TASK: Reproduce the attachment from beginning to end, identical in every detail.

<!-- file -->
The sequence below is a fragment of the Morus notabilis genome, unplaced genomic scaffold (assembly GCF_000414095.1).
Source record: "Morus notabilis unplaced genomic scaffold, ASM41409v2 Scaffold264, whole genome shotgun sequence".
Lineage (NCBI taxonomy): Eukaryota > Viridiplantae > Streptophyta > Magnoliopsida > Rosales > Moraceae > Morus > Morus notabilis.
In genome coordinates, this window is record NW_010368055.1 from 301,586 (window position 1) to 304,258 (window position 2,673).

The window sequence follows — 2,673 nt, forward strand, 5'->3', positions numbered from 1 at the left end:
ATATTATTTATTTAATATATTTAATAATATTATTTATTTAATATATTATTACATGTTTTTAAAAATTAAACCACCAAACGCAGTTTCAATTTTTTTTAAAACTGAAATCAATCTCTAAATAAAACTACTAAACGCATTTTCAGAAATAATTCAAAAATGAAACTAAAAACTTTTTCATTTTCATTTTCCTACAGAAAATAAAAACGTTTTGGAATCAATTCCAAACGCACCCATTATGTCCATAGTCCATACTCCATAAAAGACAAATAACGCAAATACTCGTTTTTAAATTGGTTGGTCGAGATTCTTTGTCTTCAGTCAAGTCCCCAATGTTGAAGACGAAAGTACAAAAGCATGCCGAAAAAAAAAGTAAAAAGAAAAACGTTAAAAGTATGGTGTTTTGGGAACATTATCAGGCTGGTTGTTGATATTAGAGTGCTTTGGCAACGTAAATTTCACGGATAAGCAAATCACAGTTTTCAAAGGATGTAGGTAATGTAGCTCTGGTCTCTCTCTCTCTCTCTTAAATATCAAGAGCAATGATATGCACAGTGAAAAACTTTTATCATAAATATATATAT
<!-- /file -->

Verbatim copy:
The sequence below is a fragment of the Morus notabilis genome, unplaced genomic scaffold (assembly GCF_000414095.1).
Source record: "Morus notabilis unplaced genomic scaffold, ASM41409v2 Scaffold264, whole genome shotgun sequence".
Lineage (NCBI taxonomy): Eukaryota > Viridiplantae > Streptophyta > Magnoliopsida > Rosales > Moraceae > Morus > Morus notabilis.
In genome coordinates, this window is record NW_010368055.1 from 301,586 (window position 1) to 304,258 (window position 2,673).

The window sequence follows — 2,673 nt, forward strand, 5'->3', positions numbered from 1 at the left end:
ATATTATTTATTTAATATATTTAATAATATTATTTATTTAATATATTATTACATGTTTTTAAAAATTAAACCACCAAACGCAGTTTCAATTTTTTTTAAAACTGAAATCAATCTCTAAATAAAACTACTAAACGCATTTTCAGAAATAATTCAAAAATGAAACTAAAAACTTTTTCATTTTCATTTTCCTACAGAAAATAAAAACGTTTTGGAATCAATTCCAAACGCACCCATTATGTCCATAGTCCATACTCCATAAAAGACAAATAACGCAAATACTCGTTTTTAAATTGGTTGGTCGAGATTCTTTGTCTTCAGTCAAGTCCCCAATGTTGAAGACGAAAGTACAAAAGCATGCCGAAAAAAAAAGTAAAAAGAAAAACGTTAAAAGTATGGTGTTTTGGGAACATTATCAGGCTGGTTGTTGATATTAGAGTGCTTTGGCAACGTAAATTTCACGGATAAGCAAATCACAGTTTTCAAAGGATGTAGGTAATGTAGCTCTGGTCTCTCTCTCTCTCTCTTAAATATCAAGAGCAATGATATGCACAGTGAAAAACTTTTATCATAAATATATATAT